Hackers Target DoJ, FBI WebsitesAnonymous Angered over Arrests of Megaupload.com Leaders
See Also: The Global State of Online Digital Trust
Anonymous, in a posting on Pastebin, said: "We Anonymous are launching our largest attack ever on government and music industry sites."The government could have been better prepared to defend the Justice sites (see Are Anti-Piracy Laws Really Needed?), says
Allan Friedman, research director of the Center for Technology Innovation at the Washington think tank Brookings.
"Large organizations should have the capacity to withstand a reasonably sophisticated denial of service attack," he says. "The solution to a denial-of-service attack is to throw bandwidth at it. This isn't cheap. ... It requires a little bit of preparation; it requires having a flexible IT staff and then a watch officer situation. But this is the sort of thing that you would expect for the nation's top law enforcement agency."
Besides the Justice Department's main website, Justice.gov, and its FBI.gov and USDOJ.gov sites, the hackers also claimed they attacked BMI.com (music licensing), Copyright.gov, Hadopi.fr (French copyright law), MPAA.org (motion picture industry), RIAA.org (recording industry), and WMG.com (Warner Music). As of midday Friday EST, only Hadopi.fr remained shuttered.
Anonymous also posted the personal information of former U.S. Sen. Christopher Dodd, chief executive of the Motion Picture Association of America, and his wife and children, including their ages, religion, education and home addresses. MPPA is the chief lobbying arm of Hollywood studios, which have been chief proponents of anti-piracy legislation before Congress.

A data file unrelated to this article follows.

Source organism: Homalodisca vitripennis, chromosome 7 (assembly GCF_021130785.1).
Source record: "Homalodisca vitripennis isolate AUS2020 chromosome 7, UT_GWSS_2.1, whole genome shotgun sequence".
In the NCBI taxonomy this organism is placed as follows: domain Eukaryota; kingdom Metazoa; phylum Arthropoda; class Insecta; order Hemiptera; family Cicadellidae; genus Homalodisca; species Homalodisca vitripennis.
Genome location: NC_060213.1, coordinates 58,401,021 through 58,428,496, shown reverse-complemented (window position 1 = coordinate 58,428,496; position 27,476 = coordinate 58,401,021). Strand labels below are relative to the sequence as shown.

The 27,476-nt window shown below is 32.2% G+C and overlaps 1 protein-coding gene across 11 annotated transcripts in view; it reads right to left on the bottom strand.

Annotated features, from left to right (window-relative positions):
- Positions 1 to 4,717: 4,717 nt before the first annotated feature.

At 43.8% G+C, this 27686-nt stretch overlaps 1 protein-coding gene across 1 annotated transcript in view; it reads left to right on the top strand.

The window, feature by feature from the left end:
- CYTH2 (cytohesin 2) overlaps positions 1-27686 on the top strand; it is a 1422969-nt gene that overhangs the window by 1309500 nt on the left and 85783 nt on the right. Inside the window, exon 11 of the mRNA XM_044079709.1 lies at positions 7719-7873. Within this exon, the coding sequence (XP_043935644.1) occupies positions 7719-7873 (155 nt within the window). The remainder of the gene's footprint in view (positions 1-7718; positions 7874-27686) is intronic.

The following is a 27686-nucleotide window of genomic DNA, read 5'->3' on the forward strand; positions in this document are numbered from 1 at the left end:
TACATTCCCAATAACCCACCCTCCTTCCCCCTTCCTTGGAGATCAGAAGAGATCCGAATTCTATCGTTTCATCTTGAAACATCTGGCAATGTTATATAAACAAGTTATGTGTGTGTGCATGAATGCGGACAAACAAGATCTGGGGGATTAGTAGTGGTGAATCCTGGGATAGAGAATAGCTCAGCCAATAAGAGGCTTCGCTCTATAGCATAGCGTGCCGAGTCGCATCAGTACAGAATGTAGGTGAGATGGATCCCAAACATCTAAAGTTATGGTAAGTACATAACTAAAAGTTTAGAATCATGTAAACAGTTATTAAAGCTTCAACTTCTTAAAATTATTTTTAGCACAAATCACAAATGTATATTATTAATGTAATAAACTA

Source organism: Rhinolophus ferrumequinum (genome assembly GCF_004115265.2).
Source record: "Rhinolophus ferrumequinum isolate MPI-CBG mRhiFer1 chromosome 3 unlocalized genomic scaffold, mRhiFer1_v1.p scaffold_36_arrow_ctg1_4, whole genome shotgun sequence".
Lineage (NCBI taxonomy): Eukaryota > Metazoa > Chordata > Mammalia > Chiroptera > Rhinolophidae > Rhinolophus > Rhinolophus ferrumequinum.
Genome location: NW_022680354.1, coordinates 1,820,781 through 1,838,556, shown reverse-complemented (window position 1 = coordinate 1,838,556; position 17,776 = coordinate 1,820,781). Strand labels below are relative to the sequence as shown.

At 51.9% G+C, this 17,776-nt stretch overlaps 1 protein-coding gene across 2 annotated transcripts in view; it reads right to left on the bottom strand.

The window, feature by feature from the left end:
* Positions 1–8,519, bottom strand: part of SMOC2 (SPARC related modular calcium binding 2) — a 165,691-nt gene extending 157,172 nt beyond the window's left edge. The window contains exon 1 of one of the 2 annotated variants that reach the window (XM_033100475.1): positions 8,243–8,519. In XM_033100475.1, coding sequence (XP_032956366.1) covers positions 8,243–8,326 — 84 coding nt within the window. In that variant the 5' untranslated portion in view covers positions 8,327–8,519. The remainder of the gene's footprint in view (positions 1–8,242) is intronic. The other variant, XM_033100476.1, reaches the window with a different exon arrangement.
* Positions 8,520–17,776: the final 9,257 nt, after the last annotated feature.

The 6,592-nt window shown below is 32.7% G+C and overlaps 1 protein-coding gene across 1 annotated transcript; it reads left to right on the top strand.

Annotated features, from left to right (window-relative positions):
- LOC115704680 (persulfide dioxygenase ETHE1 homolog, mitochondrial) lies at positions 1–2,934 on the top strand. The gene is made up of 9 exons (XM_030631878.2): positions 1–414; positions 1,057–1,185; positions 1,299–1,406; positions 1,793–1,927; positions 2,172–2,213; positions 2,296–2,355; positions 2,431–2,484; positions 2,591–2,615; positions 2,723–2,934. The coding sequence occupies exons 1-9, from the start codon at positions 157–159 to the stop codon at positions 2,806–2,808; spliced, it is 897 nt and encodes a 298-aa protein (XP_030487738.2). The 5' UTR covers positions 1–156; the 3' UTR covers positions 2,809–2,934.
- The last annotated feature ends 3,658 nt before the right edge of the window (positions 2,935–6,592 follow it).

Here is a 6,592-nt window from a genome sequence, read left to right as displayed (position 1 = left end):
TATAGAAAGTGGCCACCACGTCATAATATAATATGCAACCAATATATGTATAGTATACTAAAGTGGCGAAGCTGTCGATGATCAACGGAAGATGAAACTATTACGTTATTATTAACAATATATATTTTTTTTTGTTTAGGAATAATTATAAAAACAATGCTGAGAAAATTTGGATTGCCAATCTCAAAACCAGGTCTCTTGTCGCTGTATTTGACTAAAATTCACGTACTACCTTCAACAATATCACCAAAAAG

The Megaupload.com Case
The Justice Department Thursday issued a statement on the indictment against the website. Seven individuals and two corporations have been charged in the United States with running an international organized criminal enterprise allegedly responsible for massive worldwide online piracy of numerous types of copyrighted works through Megaupload.com.
The criminal enterprise generated more than $175 million in criminal proceeds and is causing more than half a billion dollars in harm to copyright owners, the DoJ and FBI said.
Authorities charged Megaupload Ltd. and Vestor Ltd. with engaging in a racketeering conspiracy, conspiring to commit copyright infringement, conspiring to commit money laundering and two substantive counts of criminal copyright infringement, the release says.
The indictment alleges the enterprise is run by Kim Dotcom, also known as Kim Schmitz, and Kim Tim Jim Vestor, 37, of Hong Kong and New Zealand. Dotcom founded Megaupload and is the director and sole shareholder of Vestor.
Authorities also charged Chief Marketing Officer Finn Batato, 38, of Germany; graphic designer Julius Bencko, 35, of Slovakia; business development chief Sven Echternach, 39, of Germany; Chief Technical Officer Mathias Ortmann, 40, of Germany, who also is a co-founder and director; head of software development Andrus Nomm, 32,of Estonia; and Bram van der Kolk, 29, of the Netherlands, who oversees programming and the underlying network structure.
The indictment alleges that the conspirators failed to terminate accounts of users with known copyright infringement, deliberately misrepresented facts to copyright holders that they had removed infringing content and laundered money by paying users through the sites' uploader reward program and paying companies to host the infringing content.
The defendants each face a maximum penalty of 20 years in prison for conspiracy to commit racketeering, five years for conspiracy to commit copyright infringement, 20 years for conspiracy to commit money laundering and five years for each of the substantive charges of criminal copyright infringement.